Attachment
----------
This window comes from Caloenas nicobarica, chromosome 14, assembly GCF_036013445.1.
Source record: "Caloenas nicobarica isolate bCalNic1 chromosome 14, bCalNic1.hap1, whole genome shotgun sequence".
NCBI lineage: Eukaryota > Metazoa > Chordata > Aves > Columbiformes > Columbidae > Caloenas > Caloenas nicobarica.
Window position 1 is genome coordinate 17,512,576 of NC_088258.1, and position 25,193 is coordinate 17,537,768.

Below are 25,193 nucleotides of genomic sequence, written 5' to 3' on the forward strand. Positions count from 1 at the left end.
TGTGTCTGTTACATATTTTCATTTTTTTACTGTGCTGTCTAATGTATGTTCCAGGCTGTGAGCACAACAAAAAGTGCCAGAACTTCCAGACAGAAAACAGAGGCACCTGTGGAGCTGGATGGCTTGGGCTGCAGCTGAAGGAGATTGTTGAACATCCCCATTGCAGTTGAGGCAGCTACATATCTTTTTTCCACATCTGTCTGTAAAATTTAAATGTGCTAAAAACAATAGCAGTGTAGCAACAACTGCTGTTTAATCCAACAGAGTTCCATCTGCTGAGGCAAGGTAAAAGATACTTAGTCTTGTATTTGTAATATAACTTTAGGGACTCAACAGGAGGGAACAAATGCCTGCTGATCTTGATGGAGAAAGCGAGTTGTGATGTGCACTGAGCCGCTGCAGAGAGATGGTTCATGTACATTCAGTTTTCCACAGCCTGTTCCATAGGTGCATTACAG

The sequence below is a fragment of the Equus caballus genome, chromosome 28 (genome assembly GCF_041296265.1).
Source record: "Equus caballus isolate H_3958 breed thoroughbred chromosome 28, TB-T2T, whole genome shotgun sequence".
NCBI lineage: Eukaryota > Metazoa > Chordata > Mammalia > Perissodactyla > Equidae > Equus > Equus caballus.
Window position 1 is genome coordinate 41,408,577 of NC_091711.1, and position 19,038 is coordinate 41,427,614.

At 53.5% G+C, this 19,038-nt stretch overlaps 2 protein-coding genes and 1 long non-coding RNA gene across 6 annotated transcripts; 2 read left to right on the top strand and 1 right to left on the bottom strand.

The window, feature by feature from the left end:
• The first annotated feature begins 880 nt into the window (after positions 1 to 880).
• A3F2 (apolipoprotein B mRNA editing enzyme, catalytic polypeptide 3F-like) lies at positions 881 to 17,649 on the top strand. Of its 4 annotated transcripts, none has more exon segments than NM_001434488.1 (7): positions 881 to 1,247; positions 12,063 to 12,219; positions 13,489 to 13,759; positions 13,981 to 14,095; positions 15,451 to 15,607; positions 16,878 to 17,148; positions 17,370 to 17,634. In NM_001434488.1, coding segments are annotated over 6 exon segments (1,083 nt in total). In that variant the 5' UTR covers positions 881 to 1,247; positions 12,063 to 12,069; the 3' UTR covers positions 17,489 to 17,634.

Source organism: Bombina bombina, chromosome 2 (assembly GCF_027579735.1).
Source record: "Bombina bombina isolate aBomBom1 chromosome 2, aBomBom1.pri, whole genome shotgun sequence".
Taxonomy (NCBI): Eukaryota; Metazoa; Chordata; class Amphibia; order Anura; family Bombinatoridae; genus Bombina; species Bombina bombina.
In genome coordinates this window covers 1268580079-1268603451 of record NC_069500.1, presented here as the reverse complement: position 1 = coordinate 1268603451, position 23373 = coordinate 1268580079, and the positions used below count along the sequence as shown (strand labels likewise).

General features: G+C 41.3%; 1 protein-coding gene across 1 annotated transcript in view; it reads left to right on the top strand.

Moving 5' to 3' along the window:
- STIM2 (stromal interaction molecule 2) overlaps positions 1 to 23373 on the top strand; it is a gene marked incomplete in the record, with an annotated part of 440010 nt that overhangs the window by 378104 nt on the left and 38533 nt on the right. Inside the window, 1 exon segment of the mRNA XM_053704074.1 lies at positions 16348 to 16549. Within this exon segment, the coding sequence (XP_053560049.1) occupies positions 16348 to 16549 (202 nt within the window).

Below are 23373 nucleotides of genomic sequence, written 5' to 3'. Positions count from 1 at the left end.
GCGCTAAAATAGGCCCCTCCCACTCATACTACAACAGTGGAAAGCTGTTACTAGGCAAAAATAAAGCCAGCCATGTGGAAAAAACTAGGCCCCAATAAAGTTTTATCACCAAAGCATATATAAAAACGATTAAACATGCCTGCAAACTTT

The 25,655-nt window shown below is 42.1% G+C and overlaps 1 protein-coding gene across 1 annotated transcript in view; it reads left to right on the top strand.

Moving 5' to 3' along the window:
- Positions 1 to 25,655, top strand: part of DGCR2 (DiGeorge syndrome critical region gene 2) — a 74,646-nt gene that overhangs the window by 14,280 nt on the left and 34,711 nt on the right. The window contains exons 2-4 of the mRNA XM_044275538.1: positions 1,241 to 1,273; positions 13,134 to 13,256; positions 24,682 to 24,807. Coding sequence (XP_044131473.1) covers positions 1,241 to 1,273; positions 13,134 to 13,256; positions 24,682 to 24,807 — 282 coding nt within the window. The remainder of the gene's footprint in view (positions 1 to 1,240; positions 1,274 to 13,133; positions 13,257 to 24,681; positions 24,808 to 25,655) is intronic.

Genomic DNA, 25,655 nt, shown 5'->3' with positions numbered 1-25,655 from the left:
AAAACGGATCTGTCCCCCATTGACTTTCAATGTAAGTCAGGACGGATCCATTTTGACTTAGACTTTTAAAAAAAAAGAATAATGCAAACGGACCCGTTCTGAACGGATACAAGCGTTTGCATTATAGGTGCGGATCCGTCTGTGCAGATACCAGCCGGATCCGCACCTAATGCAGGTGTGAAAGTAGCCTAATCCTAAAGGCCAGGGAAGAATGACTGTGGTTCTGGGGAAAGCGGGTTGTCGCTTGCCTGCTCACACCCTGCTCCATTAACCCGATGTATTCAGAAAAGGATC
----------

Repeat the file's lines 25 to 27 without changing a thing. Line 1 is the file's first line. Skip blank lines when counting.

Moving 5' to 3' along the window:
- Positions 1 to 25,655, top strand: part of DGCR2 (DiGeorge syndrome critical region gene 2) — a 74,646-nt gene that overhangs the window by 14,280 nt on the left and 34,711 nt on the right. The window contains exons 2-4 of the mRNA XM_044275538.1: positions 1,241 to 1,273; positions 13,134 to 13,256; positions 24,682 to 24,807. Coding sequence (XP_044131473.1) covers positions 1,241 to 1,273; positions 13,134 to 13,256; positions 24,682 to 24,807 — 282 coding nt within the window. The remainder of the gene's footprint in view (positions 1 to 1,240; positions 1,274 to 13,133; positions 13,257 to 24,681; positions 24,808 to 25,655) is intronic.

Genomic DNA, 25,655 nt, shown 5'->3' with positions numbered 1-25,655 from the left: